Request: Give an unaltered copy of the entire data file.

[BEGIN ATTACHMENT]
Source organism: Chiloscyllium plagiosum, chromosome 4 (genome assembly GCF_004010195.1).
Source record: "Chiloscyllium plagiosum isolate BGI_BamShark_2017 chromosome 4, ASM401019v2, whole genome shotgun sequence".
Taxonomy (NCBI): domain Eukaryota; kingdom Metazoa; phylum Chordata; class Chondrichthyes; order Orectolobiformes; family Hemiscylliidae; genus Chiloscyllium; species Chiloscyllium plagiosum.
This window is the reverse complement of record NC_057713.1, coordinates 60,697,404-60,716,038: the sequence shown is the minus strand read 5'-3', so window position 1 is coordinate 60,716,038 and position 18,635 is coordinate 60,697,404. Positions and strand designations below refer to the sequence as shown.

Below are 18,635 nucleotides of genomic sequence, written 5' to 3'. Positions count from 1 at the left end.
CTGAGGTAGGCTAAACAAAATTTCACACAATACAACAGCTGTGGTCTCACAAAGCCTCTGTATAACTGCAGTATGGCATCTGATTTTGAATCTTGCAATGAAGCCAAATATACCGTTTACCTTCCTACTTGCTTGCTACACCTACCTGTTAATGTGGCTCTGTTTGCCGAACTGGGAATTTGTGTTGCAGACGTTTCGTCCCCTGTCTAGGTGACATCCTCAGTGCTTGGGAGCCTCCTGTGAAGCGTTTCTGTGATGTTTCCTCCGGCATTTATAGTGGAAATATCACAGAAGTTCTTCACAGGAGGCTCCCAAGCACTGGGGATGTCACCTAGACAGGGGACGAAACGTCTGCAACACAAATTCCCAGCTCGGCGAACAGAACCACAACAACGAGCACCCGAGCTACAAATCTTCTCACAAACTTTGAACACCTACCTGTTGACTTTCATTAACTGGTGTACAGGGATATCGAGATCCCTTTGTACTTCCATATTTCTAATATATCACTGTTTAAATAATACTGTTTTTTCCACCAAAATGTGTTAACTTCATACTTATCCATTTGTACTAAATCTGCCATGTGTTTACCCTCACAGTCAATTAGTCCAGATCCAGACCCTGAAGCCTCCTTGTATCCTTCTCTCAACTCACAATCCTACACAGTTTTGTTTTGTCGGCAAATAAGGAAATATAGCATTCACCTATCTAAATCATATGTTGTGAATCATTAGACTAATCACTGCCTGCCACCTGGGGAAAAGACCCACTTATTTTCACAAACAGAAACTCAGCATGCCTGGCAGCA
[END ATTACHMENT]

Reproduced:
Source organism: Chiloscyllium plagiosum, chromosome 4 (genome assembly GCF_004010195.1).
Source record: "Chiloscyllium plagiosum isolate BGI_BamShark_2017 chromosome 4, ASM401019v2, whole genome shotgun sequence".
Taxonomy (NCBI): domain Eukaryota; kingdom Metazoa; phylum Chordata; class Chondrichthyes; order Orectolobiformes; family Hemiscylliidae; genus Chiloscyllium; species Chiloscyllium plagiosum.
This window is the reverse complement of record NC_057713.1, coordinates 60,697,404-60,716,038: the sequence shown is the minus strand read 5'-3', so window position 1 is coordinate 60,716,038 and position 18,635 is coordinate 60,697,404. Positions and strand designations below refer to the sequence as shown.

Below are 18,635 nucleotides of genomic sequence, written 5' to 3'. Positions count from 1 at the left end.
CTGAGGTAGGCTAAACAAAATTTCACACAATACAACAGCTGTGGTCTCACAAAGCCTCTGTATAACTGCAGTATGGCATCTGATTTTGAATCTTGCAATGAAGCCAAATATACCGTTTACCTTCCTACTTGCTTGCTACACCTACCTGTTAATGTGGCTCTGTTTGCCGAACTGGGAATTTGTGTTGCAGACGTTTCGTCCCCTGTCTAGGTGACATCCTCAGTGCTTGGGAGCCTCCTGTGAAGCGTTTCTGTGATGTTTCCTCCGGCATTTATAGTGGAAATATCACAGAAGTTCTTCACAGGAGGCTCCCAAGCACTGGGGATGTCACCTAGACAGGGGACGAAACGTCTGCAACACAAATTCCCAGCTCGGCGAACAGAACCACAACAACGAGCACCCGAGCTACAAATCTTCTCACAAACTTTGAACACCTACCTGTTGACTTTCATTAACTGGTGTACAGGGATATCGAGATCCCTTTGTACTTCCATATTTCTAATATATCACTGTTTAAATAATACTGTTTTTTCCACCAAAATGTGTTAACTTCATACTTATCCATTTGTACTAAATCTGCCATGTGTTTACCCTCACAGTCAATTAGTCCAGATCCAGACCCTGAAGCCTCCTTGTATCCTTCTCTCAACTCACAATCCTACACAGTTTTGTTTTGTCGGCAAATAAGGAAATATAGCATTCACCTATCTAAATCATATGTTGTGAATCATTAGACTAATCACTGCCTGCCACCTGGGGAAAAGACCCACTTATTTTCACAAACAGAAACTCAGCATGCCTGGCAGCA